How stressed do you become when your situation is difficult? Do you run away from the situation at all cost or will you allow the pressure to move you forward and help you to grow?

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1 Timothy 6:16; 2 Chronicles 6:14; Romans 8:31-32

What is love to you? Do you classify love by how much someone shows up and is around? Do you put more weight in the feelings you get from love? Do you see love as a force that drives people together and unifies them under a common bond of humanity? Do you believe that love gives its all to another person and never loses hope? Have you ever experiences such a love?

1 John 4:7 says, "Beloved, let us love one another, for love is from God, and whoever loves has been born of God and knows God." God created the whole idea of love because that's what He is. He does those things that we classify as love: He's always around and shows up when we need Him. He makes us feel, safe and capable. He is bonded to us simply because we are His imperfect human creation; and He gives to us freely and always sees the best in us, despite our best efforts to show Him the worst. His love fulfills and is perfect, because He is perfect; a type of perfect another will never be able to replicate.

You might have spent your life looking for someone to fill the natural desire to be seen and be loved and have found yourself disappointed when everyone seems to fall short of your expectations; but, God never falls short. His love never gives out and He offers it up to you freely, forever.

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Genesis 3:1-24; Romans 5:12; Romans 3:23

Have you ever had a PERFECT day? I'm talking about a day where you didn't have one bad thought, one misstep, one argument, did not say a single thing wrong? I would contend that not one of us have had such a day; I know I haven't! I usually start my day with a plan of all the good things I am going to do, a resolve to not say one thing wrong and then as soon as I get ready and step out to the kitchen, I have ruined my entire plan! This gets me down at times because I struggle to understand why I cannot be perfect, even when I try so hard to be... but then I remember I am human and I live in a fallen world; it's normal to not be all those things and to struggle to hit the mark. God sent Jesus to cleanse us of not just the original sin, but of our sins that we commit every single day!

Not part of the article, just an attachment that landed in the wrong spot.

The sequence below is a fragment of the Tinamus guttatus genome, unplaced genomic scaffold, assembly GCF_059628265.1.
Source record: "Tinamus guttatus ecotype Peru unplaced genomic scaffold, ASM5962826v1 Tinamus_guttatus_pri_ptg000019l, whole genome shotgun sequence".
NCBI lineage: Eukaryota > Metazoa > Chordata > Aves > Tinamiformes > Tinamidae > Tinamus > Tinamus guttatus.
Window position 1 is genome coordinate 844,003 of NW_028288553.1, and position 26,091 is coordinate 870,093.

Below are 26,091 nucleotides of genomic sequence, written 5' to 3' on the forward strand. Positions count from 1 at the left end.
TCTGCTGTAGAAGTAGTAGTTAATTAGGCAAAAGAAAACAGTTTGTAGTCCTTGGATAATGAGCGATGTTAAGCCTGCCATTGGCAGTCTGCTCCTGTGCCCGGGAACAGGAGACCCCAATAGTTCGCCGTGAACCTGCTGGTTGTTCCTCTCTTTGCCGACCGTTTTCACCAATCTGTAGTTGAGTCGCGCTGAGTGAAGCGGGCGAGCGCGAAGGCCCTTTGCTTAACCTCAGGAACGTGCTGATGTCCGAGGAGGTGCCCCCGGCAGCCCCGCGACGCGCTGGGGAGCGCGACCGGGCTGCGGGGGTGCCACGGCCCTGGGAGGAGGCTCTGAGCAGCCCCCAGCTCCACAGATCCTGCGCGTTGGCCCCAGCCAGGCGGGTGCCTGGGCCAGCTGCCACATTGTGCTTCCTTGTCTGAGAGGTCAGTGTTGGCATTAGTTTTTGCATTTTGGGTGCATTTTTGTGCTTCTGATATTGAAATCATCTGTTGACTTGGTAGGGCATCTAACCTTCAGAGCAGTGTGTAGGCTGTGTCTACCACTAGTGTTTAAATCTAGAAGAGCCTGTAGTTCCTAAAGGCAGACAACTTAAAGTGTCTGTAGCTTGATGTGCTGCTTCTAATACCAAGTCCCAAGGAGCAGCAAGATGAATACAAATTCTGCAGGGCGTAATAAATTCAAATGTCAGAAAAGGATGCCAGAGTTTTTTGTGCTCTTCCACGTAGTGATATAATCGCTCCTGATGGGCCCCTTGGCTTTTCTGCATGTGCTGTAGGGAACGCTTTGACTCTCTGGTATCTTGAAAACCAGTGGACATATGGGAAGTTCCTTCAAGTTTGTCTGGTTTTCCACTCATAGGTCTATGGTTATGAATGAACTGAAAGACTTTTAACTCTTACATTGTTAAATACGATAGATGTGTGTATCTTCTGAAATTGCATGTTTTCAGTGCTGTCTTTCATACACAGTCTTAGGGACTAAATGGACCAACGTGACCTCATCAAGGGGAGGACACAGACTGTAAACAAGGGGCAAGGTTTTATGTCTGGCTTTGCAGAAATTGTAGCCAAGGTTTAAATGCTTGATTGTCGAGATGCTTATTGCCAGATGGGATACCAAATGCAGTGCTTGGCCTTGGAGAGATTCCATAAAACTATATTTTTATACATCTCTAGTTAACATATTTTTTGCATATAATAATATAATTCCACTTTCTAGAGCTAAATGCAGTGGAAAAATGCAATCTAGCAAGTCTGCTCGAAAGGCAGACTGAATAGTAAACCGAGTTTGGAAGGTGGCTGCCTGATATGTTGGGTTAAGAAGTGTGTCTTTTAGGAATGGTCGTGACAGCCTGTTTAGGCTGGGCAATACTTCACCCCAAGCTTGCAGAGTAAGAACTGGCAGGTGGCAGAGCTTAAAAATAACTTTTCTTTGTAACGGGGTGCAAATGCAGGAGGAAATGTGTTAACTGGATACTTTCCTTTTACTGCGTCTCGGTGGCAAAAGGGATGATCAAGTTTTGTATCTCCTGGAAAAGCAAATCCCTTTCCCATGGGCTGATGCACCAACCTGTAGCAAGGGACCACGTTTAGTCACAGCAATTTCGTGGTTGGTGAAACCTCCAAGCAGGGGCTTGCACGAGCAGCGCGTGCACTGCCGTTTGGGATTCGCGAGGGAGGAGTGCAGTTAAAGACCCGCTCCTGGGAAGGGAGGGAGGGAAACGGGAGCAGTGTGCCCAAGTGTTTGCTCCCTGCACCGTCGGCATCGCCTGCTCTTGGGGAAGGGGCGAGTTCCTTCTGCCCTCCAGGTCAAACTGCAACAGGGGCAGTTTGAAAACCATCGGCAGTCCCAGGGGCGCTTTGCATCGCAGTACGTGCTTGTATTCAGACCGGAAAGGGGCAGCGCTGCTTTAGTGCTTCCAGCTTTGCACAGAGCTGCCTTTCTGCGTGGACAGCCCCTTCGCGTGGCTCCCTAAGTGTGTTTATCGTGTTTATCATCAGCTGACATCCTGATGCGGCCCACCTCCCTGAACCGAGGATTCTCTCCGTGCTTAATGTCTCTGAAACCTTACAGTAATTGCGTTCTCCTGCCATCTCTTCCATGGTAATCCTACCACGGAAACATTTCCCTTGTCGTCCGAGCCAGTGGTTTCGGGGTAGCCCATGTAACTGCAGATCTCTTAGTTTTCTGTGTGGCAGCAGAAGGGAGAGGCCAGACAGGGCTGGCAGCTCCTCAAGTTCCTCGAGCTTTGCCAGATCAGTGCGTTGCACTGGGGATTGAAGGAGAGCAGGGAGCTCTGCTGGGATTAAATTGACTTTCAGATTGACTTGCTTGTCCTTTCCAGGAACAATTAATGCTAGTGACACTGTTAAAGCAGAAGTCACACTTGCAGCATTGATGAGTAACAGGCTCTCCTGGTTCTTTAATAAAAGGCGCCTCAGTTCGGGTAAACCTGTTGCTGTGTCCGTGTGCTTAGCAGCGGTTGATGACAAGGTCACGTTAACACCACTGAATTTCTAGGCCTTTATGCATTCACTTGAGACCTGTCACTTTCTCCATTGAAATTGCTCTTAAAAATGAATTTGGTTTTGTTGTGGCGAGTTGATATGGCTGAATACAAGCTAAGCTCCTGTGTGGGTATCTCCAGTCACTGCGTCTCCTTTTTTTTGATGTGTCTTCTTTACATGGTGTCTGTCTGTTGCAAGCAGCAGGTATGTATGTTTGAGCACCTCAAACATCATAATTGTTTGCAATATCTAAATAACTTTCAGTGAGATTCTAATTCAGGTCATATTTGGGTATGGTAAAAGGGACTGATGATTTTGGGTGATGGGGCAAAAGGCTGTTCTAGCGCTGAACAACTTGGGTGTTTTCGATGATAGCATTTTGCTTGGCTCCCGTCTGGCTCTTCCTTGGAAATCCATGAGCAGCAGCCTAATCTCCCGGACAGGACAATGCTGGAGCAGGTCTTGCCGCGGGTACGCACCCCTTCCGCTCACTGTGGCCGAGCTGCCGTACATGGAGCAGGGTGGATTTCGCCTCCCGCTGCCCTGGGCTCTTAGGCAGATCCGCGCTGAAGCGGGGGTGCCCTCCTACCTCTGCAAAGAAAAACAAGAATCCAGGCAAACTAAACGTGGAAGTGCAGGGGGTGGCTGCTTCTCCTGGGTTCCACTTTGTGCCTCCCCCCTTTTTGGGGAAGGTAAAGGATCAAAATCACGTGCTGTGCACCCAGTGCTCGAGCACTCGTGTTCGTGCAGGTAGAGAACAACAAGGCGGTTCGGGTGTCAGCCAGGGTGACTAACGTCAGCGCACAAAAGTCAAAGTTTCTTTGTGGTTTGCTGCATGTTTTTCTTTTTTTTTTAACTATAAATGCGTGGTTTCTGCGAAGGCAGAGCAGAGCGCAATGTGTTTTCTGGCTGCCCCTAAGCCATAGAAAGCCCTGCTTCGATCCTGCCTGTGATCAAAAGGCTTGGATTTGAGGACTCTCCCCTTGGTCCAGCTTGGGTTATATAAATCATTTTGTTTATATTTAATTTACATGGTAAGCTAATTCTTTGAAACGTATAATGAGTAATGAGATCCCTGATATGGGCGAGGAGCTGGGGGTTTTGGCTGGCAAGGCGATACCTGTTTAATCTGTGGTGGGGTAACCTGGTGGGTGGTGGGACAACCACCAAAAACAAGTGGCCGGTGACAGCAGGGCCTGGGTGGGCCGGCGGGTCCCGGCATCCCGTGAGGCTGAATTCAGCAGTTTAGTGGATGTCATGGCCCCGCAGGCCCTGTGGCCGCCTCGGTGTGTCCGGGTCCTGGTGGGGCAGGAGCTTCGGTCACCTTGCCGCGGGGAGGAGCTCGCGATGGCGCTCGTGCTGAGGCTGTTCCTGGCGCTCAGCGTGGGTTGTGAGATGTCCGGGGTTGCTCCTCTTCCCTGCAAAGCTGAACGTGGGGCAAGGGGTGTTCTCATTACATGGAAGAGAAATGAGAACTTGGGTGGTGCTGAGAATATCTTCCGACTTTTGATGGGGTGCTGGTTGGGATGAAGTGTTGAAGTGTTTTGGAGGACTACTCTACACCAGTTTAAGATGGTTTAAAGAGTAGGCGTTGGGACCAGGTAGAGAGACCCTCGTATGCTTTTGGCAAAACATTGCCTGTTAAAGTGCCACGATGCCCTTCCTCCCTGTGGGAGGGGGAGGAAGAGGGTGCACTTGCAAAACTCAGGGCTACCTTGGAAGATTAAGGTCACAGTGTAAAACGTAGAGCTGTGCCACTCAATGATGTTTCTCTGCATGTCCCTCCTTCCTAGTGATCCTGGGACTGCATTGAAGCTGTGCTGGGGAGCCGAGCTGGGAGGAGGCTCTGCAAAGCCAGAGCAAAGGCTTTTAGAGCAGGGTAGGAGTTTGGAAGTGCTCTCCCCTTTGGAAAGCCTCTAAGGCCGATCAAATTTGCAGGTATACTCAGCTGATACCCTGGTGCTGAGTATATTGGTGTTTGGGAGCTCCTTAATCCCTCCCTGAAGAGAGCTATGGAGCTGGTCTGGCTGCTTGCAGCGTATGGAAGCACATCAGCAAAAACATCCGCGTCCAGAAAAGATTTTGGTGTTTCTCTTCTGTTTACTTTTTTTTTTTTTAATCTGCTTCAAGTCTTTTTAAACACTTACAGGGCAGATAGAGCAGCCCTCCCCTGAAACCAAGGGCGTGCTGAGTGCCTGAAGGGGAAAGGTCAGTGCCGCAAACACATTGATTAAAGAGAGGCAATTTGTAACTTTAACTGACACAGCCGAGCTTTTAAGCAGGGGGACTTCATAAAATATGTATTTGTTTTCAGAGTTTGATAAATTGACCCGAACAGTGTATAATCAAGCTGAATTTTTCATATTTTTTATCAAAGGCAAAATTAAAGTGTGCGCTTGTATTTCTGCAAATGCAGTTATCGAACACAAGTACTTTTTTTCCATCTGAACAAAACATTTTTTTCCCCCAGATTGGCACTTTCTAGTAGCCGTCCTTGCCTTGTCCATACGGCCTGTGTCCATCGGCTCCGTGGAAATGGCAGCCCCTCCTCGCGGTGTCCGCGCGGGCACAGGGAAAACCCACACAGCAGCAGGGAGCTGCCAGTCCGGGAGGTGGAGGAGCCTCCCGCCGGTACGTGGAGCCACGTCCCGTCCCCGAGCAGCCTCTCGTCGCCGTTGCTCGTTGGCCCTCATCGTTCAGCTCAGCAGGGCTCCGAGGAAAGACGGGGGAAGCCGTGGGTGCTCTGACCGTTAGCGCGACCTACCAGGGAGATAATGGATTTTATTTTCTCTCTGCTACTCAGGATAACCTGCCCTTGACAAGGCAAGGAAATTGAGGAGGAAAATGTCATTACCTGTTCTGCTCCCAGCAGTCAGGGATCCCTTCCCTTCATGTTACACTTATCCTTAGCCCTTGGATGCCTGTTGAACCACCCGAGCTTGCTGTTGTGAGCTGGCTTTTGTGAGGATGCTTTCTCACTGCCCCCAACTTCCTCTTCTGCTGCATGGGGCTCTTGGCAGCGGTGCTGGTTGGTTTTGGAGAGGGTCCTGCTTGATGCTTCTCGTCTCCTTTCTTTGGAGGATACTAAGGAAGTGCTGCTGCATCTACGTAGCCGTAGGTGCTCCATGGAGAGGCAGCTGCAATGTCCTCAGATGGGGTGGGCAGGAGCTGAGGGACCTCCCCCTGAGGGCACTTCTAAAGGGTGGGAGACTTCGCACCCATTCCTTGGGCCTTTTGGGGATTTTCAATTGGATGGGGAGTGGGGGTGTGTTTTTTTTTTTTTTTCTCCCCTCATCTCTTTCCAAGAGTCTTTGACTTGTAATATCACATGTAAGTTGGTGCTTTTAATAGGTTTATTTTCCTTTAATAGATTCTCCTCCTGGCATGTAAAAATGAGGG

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Revelation 21:27; Romans 6:23; Isaiah 64:6

A couple of years ago, I was at a birthday party for my friend, Rochel. This was a very fun festival-themed party with a distinctly Jewish edge. Being an Orthodox Jew, Rochel and her family had traditions that they had to abide by, such as not eating until after the sun went down. When it was time for me to go home, Rochel offered to walk me to my car. Not wanting to pull my friend away from her still-vibrant party, I protested for a moment; yet, Rochel insisted. When we were walking to my car she said "it's Jewish tradition to walk someone to the door or as far as they are going (i.e. car). The further you walk with them, the bigger your blessing when you pass."

You see, Rochel does not live under the New Testament truths that we do. Though her intent is what God hopes for us all (to live perfect lives under His perfect commands), she did not understand that we can never be good ENOUGH to get to Heaven on our own. Even the smallest sins outweigh all the good we may do. This is why we need Jesus. This is why His sacrifice on the cross was so important; He is the only way to eternal life.

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Psalm 27

When times are darkest, where do you go to find the light? Is there someone that shines so bright that you know they can fill the void that is inside you? Do you seek out wisdom from someone like a mentor or an older family member to help you see past your current situation?

The Psalmist David was not a stranger to dark times and knew full well how it felt to sink into the darkness. When he did, however, He turned his eyes up o Heaven and called down the Lord to his side. He knew God was the brightest light of them all and was sure of where he stood inside such light. My question is: where are you standing today when you need  the light most?

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Isaiah 8:11-22 ; Isaiah 9:1-7

Today is a very stressful day for me and perhaps it is for you as well. Regardless of your ideas or political preference, we can all agree that there is a lot of darkness around that makes it difficult to see past. We do not know what comes next or what that might mean for our nation to come.

The good thing is, regardless of how we feel and what happens today or in the future, we can look back and know for certain that our true kingdom, nation has been established and is secured through Jesus Christ. Though everything else might be clouded in darkness, we can be sure of the eternal light that will guide us through!